The author’s daughter, Anne Shipley, 11, a student at the Greene Street Friends School, plays her guitar at a recital on Dec. 15 at Grace Lutheran Church in Wyndmoor. The recital turned into a prayer service and tribute to the victims of the Newtown, Connecticut, massacre. (Photo by Noah Shipley)

by Wendy A. Horwitz

On Saturday afternoon, Dec. 15, I sat with my 14-year-old son, his father and his grandmother in a second row pew in Grace Lutheran Church in Wyndmoor. We were not there to pray but to attend my daughter’s guitar recital. (My daughter, Anne Shipley, 11, is a student at the Greene Street Friends School.) One by one, girls in velvet, crinoline-poufed dresses and boys in starchy shirts walked with shy smiles to the altar. A tiny girl with glossy black hair plinked “Jingle Bells” on the piano. A tall teenager belted out a popular song, microphone held to her mouth, like an “American Idol” star. There was the usual mix of charming off-key violin, tentative notes punctuated by reassuring glances with a teacher, and once, the bell-like soprano of a little boy in a plaid shirt.

But this was no ordinary recital. After Mickey Leone, co-director of SoundStage School of Music in Oreland, introduced the concert, Pastor Carol Ficken spoke to us. Around her neck she wore a festive jingle bell on a slender red ribbon. She welcomed us and without being explicit, she alluded to the killings in Newtown, Connecticut, the previous day. Pastor Ficken invited us to think about the “blessing of our children and of their teachers who support them in fulfilling their hopes and dreams.”

I felt a wave of gratitude. We could not merely sit there, watching our children play, knowing that other families had eagerly anticipated recitals and Christmas pageants and Hanukkah parties and gatherings around fragrant dinner tables, but instead were in mourning.

A boy with a sweet round face sang “Here Comes the Sun.” A brother-sister duet did John Lennon’s “Imagine.” When they’d rehearsed during the previous weeks, they hadn’t known how appropriate those Beatles songs would become.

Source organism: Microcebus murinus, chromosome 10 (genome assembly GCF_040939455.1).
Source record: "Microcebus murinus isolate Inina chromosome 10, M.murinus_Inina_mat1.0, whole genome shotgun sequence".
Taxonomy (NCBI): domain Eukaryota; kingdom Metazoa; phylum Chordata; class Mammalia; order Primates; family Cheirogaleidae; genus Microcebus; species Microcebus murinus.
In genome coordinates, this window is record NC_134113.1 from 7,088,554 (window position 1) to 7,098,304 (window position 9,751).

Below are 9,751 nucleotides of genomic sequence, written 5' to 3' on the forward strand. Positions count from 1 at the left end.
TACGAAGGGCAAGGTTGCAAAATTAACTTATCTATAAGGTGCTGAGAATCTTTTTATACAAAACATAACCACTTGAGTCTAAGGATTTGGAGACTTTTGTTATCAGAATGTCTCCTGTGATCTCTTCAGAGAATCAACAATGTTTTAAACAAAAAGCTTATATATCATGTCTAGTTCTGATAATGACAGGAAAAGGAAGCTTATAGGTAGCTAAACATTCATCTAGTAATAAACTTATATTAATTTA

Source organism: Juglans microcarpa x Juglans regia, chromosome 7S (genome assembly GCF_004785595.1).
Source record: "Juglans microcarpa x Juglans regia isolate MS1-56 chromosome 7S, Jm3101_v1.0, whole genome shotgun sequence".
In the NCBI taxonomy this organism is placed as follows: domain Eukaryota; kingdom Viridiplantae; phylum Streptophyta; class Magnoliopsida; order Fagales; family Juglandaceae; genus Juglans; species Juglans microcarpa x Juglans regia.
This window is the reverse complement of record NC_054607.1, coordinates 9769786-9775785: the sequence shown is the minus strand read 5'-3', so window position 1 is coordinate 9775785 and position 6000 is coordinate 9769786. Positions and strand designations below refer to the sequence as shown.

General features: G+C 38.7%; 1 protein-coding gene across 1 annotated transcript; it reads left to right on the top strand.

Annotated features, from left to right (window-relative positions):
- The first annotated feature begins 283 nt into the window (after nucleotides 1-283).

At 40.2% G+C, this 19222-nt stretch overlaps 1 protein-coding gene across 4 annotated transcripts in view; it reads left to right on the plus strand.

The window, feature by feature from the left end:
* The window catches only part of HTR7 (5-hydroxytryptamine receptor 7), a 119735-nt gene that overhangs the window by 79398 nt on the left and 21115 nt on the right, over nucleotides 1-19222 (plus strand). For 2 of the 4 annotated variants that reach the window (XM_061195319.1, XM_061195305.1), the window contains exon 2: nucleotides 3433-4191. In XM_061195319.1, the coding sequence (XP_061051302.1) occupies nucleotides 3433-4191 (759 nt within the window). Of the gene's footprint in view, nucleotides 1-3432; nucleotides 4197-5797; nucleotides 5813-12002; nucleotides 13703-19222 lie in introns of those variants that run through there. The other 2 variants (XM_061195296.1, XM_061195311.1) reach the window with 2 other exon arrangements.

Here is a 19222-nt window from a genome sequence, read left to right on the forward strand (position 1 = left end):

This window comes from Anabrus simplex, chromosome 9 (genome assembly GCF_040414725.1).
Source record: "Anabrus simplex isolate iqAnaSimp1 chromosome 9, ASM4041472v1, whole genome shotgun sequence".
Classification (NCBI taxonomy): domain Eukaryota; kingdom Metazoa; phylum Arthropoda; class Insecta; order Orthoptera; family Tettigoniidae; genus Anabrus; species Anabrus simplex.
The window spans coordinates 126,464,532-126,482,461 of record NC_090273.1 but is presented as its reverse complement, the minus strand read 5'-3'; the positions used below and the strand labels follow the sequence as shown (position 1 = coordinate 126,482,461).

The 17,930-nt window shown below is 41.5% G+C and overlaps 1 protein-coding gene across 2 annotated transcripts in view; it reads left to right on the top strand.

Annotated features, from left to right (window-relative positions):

My son looked at me, part chagrin, part curiosity. “Are you crying, mom?” he whispered. He thought I was being my corny self, reacting to the adorable children and too prone to tears anyway. “Trying not to,” I answered. “I’m thinking about the shootings.” He nodded; he’d understood. But I had to get the crease out of my brow and prevent the tears from spilling before my daughter’s turn.

A girl of about 7 or 8 began singing “Little Drummer Boy.” She gazed at the space above our heads, and though she’d obviously lost a front baby tooth, she smiled confidently. In a simple velvet dress, her light brown hair surrounding a face that I can only describe as beatific, she sang in a clear voice, steady as a drumbeat, each note, each word, enunciated. Not too loud, not too soft; not too fast, not too slow. Pa-rum-pum-pum-pum, she sang, rum-pum-pum-pum, rum-pum-pum-pum.

That familiar melody: Muzak versions in malls and in CVS have numbed us to its power. Perhaps we were numb as well to shootings: Columbine, Virginia Tech, Lindhurst, Nickel Mines. Ever heard of Chardon High? February 27, 2012: three students killed. No U.S. state is immune, no year untouched.

At Grace Lutheran, I listened, and the girl’s Christmas song felt like a dirge, but also, like the bum-ba-dum firmly tapped by a child who forges ahead with his drum in the night. She repeated her chorus, and I noticed above her the bright stained glass showing Jesus with lambs at his feet. I’m Jewish, so my creed runs different from that depiction. But if I ever believed in a personified deity, I would pray to Jesus or Lord Vishnu or Allah, or even to my own nameless G-d. Protect these children; damn it. That would be my prayer.

By the time my daughter got up, beautiful in her baggy jeans and pixie haircut, I’d pulled myself together and relished every perfect thrum on her big new guitar, every lyric to “Baby’s in Black.” Anne’s rockabilly twang was as defiant as the candle in the wind.

Since I don’t believe in a miracle-making god, I sought religion in another way. That afternoon, I sent donations to charity and email to Congress and the President. I pleaded for gun-control legislation. We cannot always prevent human beings from acting on rage, extremism or psychotic confusion, but we can ban the weapons that render violence worse and more frequent.

That night, I lit my eight Hanukah candles said the benedictions. Little oval flames were steady above my brass menorah. Then I lit an extra candle, a votive, for Sandy Hook Elementary School, the families, friends, the mother and her troubled son and for all of us in this dark night of our souls.